Biology and Management of Dodder (Cuscuta spp.) in Ornamental Crop Production and Landscape

Dodder are a group of over 150 species in the genus Cuscuta. This 4-page publication was developed to help commercial growers, landscape professionals, and homeowners identify and manage dodder infestations in their greenhouses, nurseries, or landscapes. Written by Kaley Mierek, Chris Marble, Nathan Boyd, and Shawn Steed and published by the UF/IFAS Environmental Horticulture Department, May 2018.
http://edis.ifas.ufl.edu/ep556

Biology and Management of Goosegrass (Eleusine indica (L.) Gaertn.) in Ornamental Plant Production

Figure 4. Seed head Credits: Nathan S. Boyd, UF/IFAS

This six-page fact sheet provides information about the biology and management of goosegrass, including preemergence and postemergence control options. Written by Shawn Steed, Christopher Marble, Nathan S. Boyd, Andrew MacRae, and Kiran Fnu and published by the Environmental Horticulture Department.
http://edis.ifas.ufl.edu/ep538

Biology and Management of Thickhead (Crassocephalum crepidioides) in Ornamental Crop Production

Figure 2. Thickhead cotyledon and first true leaf. Credits: Annette Chandler, UF/IFAS Mid-Florida Research and Education Center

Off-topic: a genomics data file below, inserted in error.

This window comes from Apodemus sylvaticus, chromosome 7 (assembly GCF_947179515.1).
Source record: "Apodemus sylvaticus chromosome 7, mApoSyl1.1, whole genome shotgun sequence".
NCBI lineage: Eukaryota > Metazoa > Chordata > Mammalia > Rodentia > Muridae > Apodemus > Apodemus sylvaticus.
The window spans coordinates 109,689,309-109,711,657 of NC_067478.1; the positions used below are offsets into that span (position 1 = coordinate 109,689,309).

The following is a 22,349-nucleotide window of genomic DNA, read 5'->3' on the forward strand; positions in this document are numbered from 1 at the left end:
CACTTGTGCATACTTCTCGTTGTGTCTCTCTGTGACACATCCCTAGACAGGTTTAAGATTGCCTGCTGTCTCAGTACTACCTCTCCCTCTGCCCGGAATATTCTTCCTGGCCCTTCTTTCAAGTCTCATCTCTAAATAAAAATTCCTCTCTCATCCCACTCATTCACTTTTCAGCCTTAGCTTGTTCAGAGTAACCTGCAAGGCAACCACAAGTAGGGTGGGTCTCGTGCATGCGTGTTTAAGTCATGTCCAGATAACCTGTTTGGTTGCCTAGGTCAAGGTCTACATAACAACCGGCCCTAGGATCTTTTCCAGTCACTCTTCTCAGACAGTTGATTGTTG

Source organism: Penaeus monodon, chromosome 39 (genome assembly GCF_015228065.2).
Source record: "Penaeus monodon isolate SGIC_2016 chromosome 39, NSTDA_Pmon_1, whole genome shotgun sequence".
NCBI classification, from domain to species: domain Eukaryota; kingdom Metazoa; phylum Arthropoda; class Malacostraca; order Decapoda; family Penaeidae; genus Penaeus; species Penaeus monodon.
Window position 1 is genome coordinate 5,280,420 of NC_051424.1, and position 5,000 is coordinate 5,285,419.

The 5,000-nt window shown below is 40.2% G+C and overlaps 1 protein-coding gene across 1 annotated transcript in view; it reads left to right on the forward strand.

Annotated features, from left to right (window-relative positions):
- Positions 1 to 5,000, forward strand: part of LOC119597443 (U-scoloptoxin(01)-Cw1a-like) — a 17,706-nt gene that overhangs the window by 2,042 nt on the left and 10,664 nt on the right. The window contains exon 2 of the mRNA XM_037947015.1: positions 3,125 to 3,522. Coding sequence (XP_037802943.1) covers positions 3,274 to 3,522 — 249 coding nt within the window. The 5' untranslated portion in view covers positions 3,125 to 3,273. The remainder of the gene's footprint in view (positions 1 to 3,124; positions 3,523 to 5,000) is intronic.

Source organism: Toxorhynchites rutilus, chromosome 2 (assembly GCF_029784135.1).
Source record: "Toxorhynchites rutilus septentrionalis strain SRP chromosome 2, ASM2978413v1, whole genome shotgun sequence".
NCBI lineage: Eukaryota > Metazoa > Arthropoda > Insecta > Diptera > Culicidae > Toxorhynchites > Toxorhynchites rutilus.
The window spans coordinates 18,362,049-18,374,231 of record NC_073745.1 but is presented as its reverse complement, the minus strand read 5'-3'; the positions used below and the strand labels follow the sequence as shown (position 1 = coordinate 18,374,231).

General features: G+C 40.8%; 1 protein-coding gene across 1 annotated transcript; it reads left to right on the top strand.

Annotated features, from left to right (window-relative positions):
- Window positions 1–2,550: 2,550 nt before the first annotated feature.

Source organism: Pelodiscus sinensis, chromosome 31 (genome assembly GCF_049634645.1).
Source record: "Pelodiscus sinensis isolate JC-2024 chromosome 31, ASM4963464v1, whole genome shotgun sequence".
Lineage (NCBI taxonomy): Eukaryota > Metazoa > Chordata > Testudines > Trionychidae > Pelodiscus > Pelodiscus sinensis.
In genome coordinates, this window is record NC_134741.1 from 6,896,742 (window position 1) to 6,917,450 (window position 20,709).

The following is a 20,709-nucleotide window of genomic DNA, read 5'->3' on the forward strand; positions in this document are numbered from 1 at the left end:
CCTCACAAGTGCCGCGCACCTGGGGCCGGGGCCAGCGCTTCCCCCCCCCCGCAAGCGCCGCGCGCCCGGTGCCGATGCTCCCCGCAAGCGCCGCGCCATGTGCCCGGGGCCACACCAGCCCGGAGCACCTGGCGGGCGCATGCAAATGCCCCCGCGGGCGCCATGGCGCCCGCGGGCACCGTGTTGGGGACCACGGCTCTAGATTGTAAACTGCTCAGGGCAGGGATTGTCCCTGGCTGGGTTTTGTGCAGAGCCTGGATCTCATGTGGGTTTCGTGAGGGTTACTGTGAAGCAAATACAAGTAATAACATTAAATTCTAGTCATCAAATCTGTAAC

Typically found in shadehouses and shaded areas of nursery production, thickhead grows aggressively in containers and can outcompete nursery crops for water, nutrients, and light. This erect, sparingly branched, herbaceous annual, grows up to 4 feet tall and germinates over a wide range of pH, salt, and temperature conditions. This four-page fact sheet describes thickhead (Crassocephalum crepidioides) and various methods for its control in ornamental crop production. Written by Allison Bechtloff, Shawn Steed, Chris Marble, and Nathan Boyd and published by the Environmental Horticulture Department.
http://edis.ifas.ufl.edu/ep534

Herbicidas Postemergentes para Uso en Ornamentales

Rose specimens infected with rose rosette virus. Photo taken on 10-3-15  Photo Credits:  UF/IFAS Photo by Tyler Jones
This is the Spanish language version of ENH95/WG095 Postemergent Herbicides for Use in Ornamentals http://edis.ifas.ufl.edu/wg059 Postemergent herbicides are applied directly to weeds. This 5-page fact sheet is largely comprised of two tables: Table one lists postemergent herbicides that can be safely used over the top of some ornamentals when used according to label directions; table 2 lists postemergent herbicides that are registered for use around ornamental plants when applied as a directed spray. Written by E. Vanesssa Campoverde, Chris Marble, and Jeffrey G. Norcini and published by the Environmental Horticulture Department.
http://edis.ifas.ufl.edu/ep533

Biology and Management of Ragweed Parthenium (Parthenium hysterophorous L.) in Ornamental Crop Production

Figure 1. Ragweed parthenium growing in a pot. Note the upright growth habit and the basal rosette leaves. Credits: Annette Chandler, UF/IFAS